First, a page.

How should we handle a dentist appointment for my father with moderate dementia?

1 answer | Last updated: Sep 23, 2016
Chapelhilldaughter asked...

My father, who I would classify as early moderate dementia, recently visited the dentist, and our family was told that he should have 10 teeth pulled and a denture made to replace them. Two days later, he does not remember going to the dentist. He is 91 years old. We are reticent to move forward, because he will wake up the next morning after the extractions and not remember why. He has chronic asthma, and we're concerned that he will have a severe asthma attack. How should we handle this?

Expert Answers

Jytte Lokvig, PhD, coaches families and professional caregivers and designs life-enrichment programs and activities for patients with Alzheimer's disease and related dementia. Her workshops and seminars help caregivers and families create a healthy environment based on dignity and humor. She is the author of Alzheimer's A to Z: A Quick-Reference Guide.

This is no easy decision. I would recommend that you start by getting a second opinion from another dentist. You should also talk to your father's doctor. Having ten teeth extracted at one time is traumatic for anybody, but for a 91 year-old it's usually considered major surgery, requiring general anesthesia. You definitely should not agree to anything until you have also conferred with his primary physician and possibly the anesthetist.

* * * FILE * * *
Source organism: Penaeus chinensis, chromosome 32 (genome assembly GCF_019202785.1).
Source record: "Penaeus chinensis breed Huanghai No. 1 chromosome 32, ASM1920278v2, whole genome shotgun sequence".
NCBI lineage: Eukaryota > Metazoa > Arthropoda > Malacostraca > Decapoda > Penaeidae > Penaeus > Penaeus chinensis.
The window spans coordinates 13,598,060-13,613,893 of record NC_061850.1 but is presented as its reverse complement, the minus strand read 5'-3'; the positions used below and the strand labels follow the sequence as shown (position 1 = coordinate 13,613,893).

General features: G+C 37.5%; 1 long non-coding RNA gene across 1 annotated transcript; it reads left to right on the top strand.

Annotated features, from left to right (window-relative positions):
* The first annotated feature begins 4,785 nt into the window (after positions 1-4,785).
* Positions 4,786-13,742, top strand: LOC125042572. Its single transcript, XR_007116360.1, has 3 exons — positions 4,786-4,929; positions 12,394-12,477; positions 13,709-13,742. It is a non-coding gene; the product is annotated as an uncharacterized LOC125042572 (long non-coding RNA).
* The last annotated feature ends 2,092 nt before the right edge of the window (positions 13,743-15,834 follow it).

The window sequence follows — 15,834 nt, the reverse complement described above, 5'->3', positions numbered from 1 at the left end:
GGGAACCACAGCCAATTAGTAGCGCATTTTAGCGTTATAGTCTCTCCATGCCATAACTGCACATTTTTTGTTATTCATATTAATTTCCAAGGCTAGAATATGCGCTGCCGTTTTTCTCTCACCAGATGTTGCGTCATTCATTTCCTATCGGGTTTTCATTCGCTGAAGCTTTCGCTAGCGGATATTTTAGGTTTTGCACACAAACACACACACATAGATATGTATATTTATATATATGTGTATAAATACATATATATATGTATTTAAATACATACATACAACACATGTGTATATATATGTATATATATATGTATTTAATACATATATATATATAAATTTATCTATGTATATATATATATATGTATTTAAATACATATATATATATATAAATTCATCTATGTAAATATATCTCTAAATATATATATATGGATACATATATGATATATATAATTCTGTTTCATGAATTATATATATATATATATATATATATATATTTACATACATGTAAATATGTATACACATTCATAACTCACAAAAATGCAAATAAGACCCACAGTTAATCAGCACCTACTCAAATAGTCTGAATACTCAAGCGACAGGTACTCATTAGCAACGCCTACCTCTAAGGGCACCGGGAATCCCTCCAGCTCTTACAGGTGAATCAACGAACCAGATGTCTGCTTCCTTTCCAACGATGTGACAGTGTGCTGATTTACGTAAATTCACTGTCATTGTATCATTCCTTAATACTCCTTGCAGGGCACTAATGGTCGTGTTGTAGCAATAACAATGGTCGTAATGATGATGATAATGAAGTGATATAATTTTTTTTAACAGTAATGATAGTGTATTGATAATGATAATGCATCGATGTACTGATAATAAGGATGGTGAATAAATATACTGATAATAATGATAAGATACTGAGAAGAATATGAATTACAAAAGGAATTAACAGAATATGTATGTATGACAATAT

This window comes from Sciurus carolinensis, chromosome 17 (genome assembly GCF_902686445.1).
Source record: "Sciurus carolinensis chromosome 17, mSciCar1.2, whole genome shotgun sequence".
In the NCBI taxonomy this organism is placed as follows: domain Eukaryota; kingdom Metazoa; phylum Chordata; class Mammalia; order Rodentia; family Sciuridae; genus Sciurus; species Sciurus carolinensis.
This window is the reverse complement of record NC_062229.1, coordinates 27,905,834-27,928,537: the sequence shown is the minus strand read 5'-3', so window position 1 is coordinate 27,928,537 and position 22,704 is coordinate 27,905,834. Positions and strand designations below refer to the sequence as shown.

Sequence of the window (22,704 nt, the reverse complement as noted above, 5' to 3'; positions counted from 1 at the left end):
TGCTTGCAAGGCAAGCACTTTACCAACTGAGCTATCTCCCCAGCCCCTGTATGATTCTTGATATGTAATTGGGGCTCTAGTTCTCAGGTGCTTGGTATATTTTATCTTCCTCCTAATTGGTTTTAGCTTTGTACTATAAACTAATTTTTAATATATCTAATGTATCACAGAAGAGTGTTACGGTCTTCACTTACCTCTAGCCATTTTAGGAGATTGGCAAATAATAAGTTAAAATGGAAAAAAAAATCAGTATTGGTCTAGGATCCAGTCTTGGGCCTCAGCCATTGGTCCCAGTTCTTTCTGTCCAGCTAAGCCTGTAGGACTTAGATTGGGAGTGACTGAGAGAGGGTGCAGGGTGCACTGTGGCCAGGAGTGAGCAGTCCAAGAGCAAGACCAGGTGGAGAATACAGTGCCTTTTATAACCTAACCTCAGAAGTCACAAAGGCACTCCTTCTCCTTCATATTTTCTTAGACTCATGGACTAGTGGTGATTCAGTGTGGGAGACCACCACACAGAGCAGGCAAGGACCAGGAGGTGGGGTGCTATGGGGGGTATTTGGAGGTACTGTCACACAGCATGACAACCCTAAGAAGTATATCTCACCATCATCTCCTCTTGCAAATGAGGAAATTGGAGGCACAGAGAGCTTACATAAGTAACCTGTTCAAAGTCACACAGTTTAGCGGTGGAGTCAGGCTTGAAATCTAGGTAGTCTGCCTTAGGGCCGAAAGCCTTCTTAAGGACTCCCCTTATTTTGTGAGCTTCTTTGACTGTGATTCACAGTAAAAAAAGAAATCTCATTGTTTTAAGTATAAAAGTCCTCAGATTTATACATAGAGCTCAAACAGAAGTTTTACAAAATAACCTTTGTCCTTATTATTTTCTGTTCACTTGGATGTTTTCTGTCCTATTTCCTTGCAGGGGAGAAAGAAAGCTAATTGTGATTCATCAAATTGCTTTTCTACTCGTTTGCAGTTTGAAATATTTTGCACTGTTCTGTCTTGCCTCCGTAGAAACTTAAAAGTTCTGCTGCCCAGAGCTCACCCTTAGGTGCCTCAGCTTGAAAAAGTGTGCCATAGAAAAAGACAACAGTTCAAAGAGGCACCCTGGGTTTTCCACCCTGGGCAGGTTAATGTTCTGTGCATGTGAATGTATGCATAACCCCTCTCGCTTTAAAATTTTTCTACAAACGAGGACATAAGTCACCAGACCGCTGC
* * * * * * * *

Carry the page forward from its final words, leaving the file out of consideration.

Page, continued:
The other decision facing you is whether to choose dentures or fillings. If you decide on fillings, you'll want to make sure that he sees a dental hygienist for a cleaning at least four times a year. Ideally, your father should brush his teeth twice a day, however based on the number of cavities it's probably not realistic to count on that. If you opt for dentures, someone will have to make sure that he uses them daily and removes them at night.

As your father's dementia progresses, anything that has to be cared for, adjusted, or fitted will be hard for him to handle. Dentures have to be soaked, cleaned, and possibly set with denture cream. A common issue with dentures is gum irritation caused by food scraps caught between the dentures and the gums. This can be quite painful and is aggravated because a person with dementia may not be able to tell his caregivers that he has a problem. His predicament may not be identified until he has trouble eating or has lost a couple of pounds.

Another common problem is keeping track of the whereabouts of various "detachables". I have found dentures, hearing aids and eye-glasses in many curious places, freezers, shoes, in a bowl of mashed potatoes and of course, in wastebaskets.

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